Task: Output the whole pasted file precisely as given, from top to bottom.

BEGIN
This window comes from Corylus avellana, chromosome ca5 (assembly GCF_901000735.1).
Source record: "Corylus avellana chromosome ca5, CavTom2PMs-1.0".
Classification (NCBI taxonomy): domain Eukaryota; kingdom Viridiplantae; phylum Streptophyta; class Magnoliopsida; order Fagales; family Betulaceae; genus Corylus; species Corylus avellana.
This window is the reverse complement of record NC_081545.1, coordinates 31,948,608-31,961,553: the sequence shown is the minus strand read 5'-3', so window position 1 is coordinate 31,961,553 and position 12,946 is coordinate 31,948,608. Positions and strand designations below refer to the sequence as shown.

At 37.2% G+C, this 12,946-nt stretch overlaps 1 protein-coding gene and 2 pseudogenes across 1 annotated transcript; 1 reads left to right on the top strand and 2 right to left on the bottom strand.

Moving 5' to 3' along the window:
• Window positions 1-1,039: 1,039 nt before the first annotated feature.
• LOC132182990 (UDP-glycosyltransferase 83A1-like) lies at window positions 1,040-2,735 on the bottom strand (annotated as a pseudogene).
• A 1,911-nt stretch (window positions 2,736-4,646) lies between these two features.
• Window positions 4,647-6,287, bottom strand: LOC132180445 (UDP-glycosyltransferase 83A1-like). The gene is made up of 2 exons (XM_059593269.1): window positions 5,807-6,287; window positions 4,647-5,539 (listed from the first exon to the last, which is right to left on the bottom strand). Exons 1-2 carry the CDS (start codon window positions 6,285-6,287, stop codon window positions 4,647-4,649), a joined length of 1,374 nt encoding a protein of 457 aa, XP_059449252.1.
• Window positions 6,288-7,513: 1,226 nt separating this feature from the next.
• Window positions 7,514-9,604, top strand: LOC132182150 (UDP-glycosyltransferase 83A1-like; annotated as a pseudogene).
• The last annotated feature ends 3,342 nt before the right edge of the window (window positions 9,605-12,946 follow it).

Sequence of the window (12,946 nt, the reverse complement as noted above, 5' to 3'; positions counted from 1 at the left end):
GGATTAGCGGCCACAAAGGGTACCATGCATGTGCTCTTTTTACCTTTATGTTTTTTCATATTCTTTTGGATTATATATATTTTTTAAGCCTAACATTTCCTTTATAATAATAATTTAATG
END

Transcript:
This window comes from Corylus avellana, chromosome ca5 (assembly GCF_901000735.1).
Source record: "Corylus avellana chromosome ca5, CavTom2PMs-1.0".
Classification (NCBI taxonomy): domain Eukaryota; kingdom Viridiplantae; phylum Streptophyta; class Magnoliopsida; order Fagales; family Betulaceae; genus Corylus; species Corylus avellana.
This window is the reverse complement of record NC_081545.1, coordinates 31,948,608-31,961,553: the sequence shown is the minus strand read 5'-3', so window position 1 is coordinate 31,961,553 and position 12,946 is coordinate 31,948,608. Positions and strand designations below refer to the sequence as shown.

At 37.2% G+C, this 12,946-nt stretch overlaps 1 protein-coding gene and 2 pseudogenes across 1 annotated transcript; 1 reads left to right on the top strand and 2 right to left on the bottom strand.

Moving 5' to 3' along the window:
• Window positions 1-1,039: 1,039 nt before the first annotated feature.
• LOC132182990 (UDP-glycosyltransferase 83A1-like) lies at window positions 1,040-2,735 on the bottom strand (annotated as a pseudogene).
• A 1,911-nt stretch (window positions 2,736-4,646) lies between these two features.
• Window positions 4,647-6,287, bottom strand: LOC132180445 (UDP-glycosyltransferase 83A1-like). The gene is made up of 2 exons (XM_059593269.1): window positions 5,807-6,287; window positions 4,647-5,539 (listed from the first exon to the last, which is right to left on the bottom strand). Exons 1-2 carry the CDS (start codon window positions 6,285-6,287, stop codon window positions 4,647-4,649), a joined length of 1,374 nt encoding a protein of 457 aa, XP_059449252.1.
• Window positions 6,288-7,513: 1,226 nt separating this feature from the next.
• Window positions 7,514-9,604, top strand: LOC132182150 (UDP-glycosyltransferase 83A1-like; annotated as a pseudogene).
• The last annotated feature ends 3,342 nt before the right edge of the window (window positions 9,605-12,946 follow it).

Sequence of the window (12,946 nt, the reverse complement as noted above, 5' to 3'; positions counted from 1 at the left end):
GGATTAGCGGCCACAAAGGGTACCATGCATGTGCTCTTTTTACCTTTATGTTTTTTCATATTCTTTTGGATTATATATATTTTTTAAGCCTAACATTTCCTTTATAATAATAATTTAATG